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Let’s survey the surveys.

If culture is important to your business performance—and there’s growing evidence of how profoundly it can improve operational and even financial results—then you need to regularly check if the heart is still beating strongly.

Most companies will survey employees as a way to gauge their satisfaction and overall alignment with cultural values.

I know these have merit but just how much is open to question. If you’re intending to go down the survey path, it is important to take a number of things into consideration.

Don’t apply pressure, provide incentive

It is difficult to feed bad news up into an organisation. No one wants to be the messenger. Of course this is also a reflection of the existing culture but let’s look at how these surveys are often conducted. Firstly, staff usually have to be cajoled and herded into completing the surveys. This puts pressure on them and the answers can be a result of that pressure. Managers may feel pressured. They may feel compelled to make the results palatable, obviously to protect their own position but also to reassure higher – level management. No one wants to be the bearer of bad news.

Find the filter

As a consequence of what I’ve just mentioned, be aware you’re not getting unfiltered insights. It takes some commitment to analysis and truth to get past the filter and get some clarity around the results. Also, remember there is often a large gap between gathering the data and analysing it – things can change even within that time.

You can’t un-know it.

The results are in, what do you do now? Of course they often get filed away – usually in the too hard basket – or, some general action is taken. I’m speaking about useless, unimaginative actions such as reprimands or increased KPI’s. When the results are not that favourable, it’s time to ask yourself as a leader, “what are the things I can do to make a difference?”.

There’s more gold in 2/5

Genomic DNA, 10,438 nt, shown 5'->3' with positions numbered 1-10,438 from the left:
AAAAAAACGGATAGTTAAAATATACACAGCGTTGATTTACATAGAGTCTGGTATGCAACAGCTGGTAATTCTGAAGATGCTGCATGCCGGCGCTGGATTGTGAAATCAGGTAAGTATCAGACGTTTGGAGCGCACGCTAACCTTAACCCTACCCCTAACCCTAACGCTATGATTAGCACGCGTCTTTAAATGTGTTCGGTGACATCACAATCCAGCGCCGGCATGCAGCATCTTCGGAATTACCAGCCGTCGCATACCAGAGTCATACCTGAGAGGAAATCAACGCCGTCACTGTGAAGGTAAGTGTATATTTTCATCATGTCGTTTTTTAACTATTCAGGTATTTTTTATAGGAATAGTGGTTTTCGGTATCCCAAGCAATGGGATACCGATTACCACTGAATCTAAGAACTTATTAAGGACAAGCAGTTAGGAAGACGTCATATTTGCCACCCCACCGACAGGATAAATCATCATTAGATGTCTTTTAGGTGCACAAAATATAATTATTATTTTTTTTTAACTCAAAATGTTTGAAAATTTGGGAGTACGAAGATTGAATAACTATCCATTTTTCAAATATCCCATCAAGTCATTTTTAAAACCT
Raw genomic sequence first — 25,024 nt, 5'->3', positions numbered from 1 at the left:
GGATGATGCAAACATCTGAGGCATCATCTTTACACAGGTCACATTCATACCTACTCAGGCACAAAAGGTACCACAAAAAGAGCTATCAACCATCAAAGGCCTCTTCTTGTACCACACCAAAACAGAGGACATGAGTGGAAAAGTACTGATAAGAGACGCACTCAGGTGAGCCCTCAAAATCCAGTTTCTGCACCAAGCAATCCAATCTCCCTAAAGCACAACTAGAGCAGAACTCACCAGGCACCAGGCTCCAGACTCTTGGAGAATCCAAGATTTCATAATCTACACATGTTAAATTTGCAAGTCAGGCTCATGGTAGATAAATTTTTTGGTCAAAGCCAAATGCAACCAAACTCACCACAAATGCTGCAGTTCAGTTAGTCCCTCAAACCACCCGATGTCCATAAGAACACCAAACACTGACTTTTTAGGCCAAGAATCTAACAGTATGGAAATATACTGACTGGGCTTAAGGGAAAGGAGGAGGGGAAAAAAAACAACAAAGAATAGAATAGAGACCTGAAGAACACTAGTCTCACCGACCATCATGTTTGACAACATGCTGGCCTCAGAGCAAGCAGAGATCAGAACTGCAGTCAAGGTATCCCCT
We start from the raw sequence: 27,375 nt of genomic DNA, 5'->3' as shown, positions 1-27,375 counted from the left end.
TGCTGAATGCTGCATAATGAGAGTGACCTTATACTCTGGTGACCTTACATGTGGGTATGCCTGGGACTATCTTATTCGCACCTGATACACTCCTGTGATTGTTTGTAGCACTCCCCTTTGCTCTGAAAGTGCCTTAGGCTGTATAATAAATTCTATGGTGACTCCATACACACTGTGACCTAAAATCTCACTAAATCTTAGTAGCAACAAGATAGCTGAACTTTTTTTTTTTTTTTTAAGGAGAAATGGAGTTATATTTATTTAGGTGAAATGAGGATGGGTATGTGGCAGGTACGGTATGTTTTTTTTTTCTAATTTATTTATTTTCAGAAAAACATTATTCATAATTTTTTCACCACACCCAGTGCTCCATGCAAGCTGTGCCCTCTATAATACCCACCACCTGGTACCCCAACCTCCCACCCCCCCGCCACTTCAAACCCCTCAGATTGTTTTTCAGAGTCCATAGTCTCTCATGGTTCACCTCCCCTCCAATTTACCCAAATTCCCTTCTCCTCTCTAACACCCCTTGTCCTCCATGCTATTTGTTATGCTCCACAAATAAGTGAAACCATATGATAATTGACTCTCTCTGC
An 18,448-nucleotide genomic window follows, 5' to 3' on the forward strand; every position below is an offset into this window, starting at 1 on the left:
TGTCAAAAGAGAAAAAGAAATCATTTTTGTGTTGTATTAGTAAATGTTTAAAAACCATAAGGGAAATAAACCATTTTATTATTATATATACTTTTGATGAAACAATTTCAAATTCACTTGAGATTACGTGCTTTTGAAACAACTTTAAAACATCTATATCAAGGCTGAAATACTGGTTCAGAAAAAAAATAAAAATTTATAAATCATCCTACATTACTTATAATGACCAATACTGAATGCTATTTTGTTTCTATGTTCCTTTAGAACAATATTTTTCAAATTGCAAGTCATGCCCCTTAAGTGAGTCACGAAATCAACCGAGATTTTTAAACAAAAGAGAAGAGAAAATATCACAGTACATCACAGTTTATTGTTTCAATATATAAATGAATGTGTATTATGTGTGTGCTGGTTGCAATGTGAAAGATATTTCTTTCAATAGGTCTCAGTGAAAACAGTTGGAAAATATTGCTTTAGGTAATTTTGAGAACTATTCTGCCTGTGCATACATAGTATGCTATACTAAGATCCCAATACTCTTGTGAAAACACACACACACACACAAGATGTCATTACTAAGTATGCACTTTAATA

Yes, a 4/5 will make you feel better but you’re not going to learn anything. Look for the 2/5’s. That’s where the real information is and that’s where you can start turning things around. The 2/5 are the gold nuggets of real information, don’t be threatened by them, be grateful for them.

Live it, breathe it.

It’s the job of management to show they are prepared to make the necessary changes highlighted by the survey. Not punitive changes, although sometimes it may become clear you’ll need to let someone go, but genuine, supportive changes.

Management puts a lot of emphasis on corporate culture, and for understandable reasons. Now it’s time to think strategically, open the lines of communication and involve your staff in the actions that should happen next.

The reality is that the cultural health of any organisation begins with the quality of leadership. Corporate culture filters down from the top.

Some leaders may resist this advice. For them, company culture is generally something that can’t be pinned down and is therefore impossible to measure. And yet their companies continue to ask employees to buy into the corporate culture and make it a part of how they work every day. If it is obvious to employees that the company’s leaders subscribe to these values, it can help the right changes to occur and alleviates the fear of telling the truth.

Beyond the surveys and measurements, when you harness the strong cultural attributes of your company, you can build momentum and create lasting change.